First, the situation … The continued explosion of data and the need to process, store, analyze and share it is driving industry innovation and incredible demand for compute performance in the cloud, the network and the enterprise. In fact, our data-centric businesses grew 25 percent through June, and cloud revenue grew a whopping 43 percent in the first six months. The performance of our PC-centric business has been even more surprising. Together as an industry, our products are convincing buyers it’s time to upgrade to a new PC. For example, second-quarter PC shipments grew globally for the first time in six years, according to Gartner. We now expect modest growth in the PC total addressable market (TAM) this year for the first time since 2011, driven by strong demand for gaming as well as commercial systems – a segment where you and your customers trust and count on Intel.

We are thrilled that in an increasingly competitive market, you keep choosing Intel. Thank you.

Now for the challenge… The surprising return to PC TAM growth has put pressure on our factory network. We’re prioritizing the production of Intel® Xeon® and Intel® Core™ processors so that collectively we can serve the high-performance segments of the market. That said, supply is undoubtedly tight, particularly at the entry-level of the PC market. We continue to believe we will have at least the supply to meet the full-year revenue outlook we announced in July, which was $4.5 billion higher than our January expectations.

To address this challenge, we’re taking the following actions:

  • We are investing a record $15 billion in capital expenditures in 2018, up approximately $1 billion from the beginning of the year. We’re putting that $1 billion into our 14nm manufacturing sites in Oregon, Arizona, Ireland and Israel. This capital along with other efficiencies is increasing our supply to respond to your increased demand.
  • We’re making progress with 10nm. Yields are improving and we continue to expect volume production in 2019.
  • We are taking a customer-first approach. We’re working with your teams to align demand with available supply. You can expect us to stay close, listen, partner and keep you informed.

The actions we are taking have put us on a path of continuous improvement. At the end of the day, we want to help you make great products and deliver strong business results. Many of you have been longtime Intel customers and partners, and you have seen us at our best when we are solving problems.

Sincerely,

Bob Swan
Intel Corporation CFO and Interim CEO

dave askOn Oct 1, Verizon will turn on the first $20B 5G mmWave network, soon offering a gigabit or close to 30M homes. The estimates you hear about 5G costs are wildly exaggerated. Verizon is building the most advanced wireless network while keeping capex at around 15%.

The Koreans, Chinese, and almost all Europeans are not doing mmWave in favor of mid-band "5G," with 4G-like performance. Massive MIMO in either 4G or "5G" can increase capacity 4X to 10X, including putting 2.3 GHz to 4.2 GHz to use. Cisco & others see traffic growth slowing to 30%/year or less. Verizon sees cost/bit dropping 40% per year. I infer overcapacity almost everywhere.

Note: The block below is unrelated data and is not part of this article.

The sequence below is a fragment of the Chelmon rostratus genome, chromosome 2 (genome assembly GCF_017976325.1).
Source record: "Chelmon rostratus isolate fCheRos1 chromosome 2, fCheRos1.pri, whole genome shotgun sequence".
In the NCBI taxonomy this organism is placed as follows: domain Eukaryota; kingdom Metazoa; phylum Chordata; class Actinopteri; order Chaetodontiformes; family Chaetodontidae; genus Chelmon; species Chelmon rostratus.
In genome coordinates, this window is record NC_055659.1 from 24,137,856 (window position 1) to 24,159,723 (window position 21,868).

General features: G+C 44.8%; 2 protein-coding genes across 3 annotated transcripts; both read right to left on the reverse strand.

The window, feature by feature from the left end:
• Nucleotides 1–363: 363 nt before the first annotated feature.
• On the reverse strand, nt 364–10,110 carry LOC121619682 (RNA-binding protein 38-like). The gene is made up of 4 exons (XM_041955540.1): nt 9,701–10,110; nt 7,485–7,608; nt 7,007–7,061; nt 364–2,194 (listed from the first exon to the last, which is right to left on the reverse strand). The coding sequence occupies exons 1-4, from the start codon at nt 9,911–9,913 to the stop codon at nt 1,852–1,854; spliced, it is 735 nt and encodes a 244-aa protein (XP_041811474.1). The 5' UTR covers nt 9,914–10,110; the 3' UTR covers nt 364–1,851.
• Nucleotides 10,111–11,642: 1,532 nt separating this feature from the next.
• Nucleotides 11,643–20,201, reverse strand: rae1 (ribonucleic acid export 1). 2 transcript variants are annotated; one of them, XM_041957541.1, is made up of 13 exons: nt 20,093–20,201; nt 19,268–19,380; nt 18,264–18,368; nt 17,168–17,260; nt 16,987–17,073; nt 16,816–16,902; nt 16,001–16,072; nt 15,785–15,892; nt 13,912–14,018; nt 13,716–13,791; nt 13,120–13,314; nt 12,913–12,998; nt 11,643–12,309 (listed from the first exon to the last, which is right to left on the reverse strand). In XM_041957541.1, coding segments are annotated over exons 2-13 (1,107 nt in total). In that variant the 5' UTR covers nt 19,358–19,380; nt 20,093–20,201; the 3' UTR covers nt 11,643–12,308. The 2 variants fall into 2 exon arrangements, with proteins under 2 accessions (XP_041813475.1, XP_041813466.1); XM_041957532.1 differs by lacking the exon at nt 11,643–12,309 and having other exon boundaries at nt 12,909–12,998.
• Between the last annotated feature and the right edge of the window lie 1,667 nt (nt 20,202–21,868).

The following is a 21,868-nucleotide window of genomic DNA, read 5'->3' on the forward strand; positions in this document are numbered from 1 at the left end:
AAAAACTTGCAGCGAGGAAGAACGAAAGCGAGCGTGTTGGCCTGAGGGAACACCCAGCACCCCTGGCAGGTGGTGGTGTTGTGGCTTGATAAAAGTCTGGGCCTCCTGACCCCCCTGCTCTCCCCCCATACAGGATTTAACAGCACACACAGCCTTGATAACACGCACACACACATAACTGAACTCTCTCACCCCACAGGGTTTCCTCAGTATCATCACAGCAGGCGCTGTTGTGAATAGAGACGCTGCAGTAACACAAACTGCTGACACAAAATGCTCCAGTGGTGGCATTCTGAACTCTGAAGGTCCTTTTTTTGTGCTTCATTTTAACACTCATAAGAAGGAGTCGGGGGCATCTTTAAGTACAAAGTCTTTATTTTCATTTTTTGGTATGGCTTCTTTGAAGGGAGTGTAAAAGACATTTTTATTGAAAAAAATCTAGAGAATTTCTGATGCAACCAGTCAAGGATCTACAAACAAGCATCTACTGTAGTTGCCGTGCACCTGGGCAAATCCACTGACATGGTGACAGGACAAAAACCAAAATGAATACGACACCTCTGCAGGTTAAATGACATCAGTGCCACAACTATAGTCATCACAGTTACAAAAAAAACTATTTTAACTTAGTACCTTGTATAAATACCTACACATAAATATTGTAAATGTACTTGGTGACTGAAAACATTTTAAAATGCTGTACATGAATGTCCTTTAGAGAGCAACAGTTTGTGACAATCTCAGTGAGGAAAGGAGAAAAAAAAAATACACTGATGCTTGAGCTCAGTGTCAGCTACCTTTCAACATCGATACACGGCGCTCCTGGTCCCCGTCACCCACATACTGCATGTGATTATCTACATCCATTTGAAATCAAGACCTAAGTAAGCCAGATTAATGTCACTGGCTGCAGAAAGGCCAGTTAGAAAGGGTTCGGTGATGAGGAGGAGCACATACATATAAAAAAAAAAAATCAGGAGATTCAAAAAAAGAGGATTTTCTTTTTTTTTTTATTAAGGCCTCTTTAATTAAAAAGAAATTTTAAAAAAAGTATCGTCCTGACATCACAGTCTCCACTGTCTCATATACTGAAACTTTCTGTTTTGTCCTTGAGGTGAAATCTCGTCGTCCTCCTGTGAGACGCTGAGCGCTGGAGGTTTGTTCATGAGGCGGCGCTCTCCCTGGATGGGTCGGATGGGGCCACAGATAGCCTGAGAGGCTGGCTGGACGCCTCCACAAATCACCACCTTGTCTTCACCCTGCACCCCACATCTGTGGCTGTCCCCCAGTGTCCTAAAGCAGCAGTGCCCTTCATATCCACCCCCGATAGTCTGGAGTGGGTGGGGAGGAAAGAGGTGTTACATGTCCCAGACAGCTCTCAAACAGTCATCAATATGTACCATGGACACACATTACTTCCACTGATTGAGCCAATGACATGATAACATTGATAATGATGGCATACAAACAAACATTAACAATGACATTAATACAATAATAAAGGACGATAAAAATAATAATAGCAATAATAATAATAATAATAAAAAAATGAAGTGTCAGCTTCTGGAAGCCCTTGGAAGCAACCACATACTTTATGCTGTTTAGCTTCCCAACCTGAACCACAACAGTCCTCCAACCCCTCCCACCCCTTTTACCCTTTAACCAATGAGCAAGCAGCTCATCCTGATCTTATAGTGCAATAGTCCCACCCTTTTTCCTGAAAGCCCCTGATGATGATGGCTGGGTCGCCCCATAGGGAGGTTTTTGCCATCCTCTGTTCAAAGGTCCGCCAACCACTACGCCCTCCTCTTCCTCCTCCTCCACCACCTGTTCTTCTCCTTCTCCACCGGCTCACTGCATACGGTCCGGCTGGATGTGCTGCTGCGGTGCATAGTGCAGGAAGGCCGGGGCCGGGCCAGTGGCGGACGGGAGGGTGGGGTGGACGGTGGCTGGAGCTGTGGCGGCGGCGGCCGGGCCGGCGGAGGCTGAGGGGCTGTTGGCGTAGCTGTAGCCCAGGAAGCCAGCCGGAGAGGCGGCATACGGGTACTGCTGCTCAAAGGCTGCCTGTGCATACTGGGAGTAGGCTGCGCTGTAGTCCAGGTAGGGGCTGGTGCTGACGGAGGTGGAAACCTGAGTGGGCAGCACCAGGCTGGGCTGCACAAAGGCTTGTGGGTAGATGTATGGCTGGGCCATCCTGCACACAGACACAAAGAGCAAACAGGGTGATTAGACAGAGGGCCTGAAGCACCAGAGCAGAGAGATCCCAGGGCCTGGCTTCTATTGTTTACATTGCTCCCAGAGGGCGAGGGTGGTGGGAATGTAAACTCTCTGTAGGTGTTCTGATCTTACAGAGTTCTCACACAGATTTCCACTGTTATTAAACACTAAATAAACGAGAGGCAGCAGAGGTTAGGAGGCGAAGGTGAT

The predicted massive small cell builds are a pipe dream for vendors for at least five years. Verizon expects to reach a quarter of the U.S. without adding additional small cells. 

In the works: Enrique Blanco and Telefonica's possible mmWave disruption of Germany; Believe it or don't: 5G is cheap because 65% of most cities can be covered by upgrading existing cells; Verizon is ripping out and replacing 200,000 pieces of gear expecting to save half. 

-------------------

 5G Why Verizon thinks differently and what to do about it is a new report I wrote for STL Partners and their clients.

STL Partners, a British consulting outfit I respect, commissioned me to ask why. That report is now out. If you're a client, download it here. If not, and corporate priced research is interesting to you, ask me to introduce you to one of the principals.

It was fascinating work because the answers aren't obvious. Lowell McAdam's company is spending $20B to cover 30M+ homes in the first stage. The progress in low & mid-band, both "4G" and "5G," has been remarkable. In most territories, millimeter wave will not be necessary to meet expected demand.

McAdam sees a little further. mmWave has 3-4X the capacity of low and mid-band. He sees an enormous marketing advantage: unlimited services, even less congestion, reputation as the best network. Verizon testing found mmWave rate/reach was twice what had been estimated. All prior cost estimates need revision.

My take: even if mmWave doesn't fit in your current budget, telcos should expand trials and training to be ready as things change. The new cost estimates may be low enough to change your mind.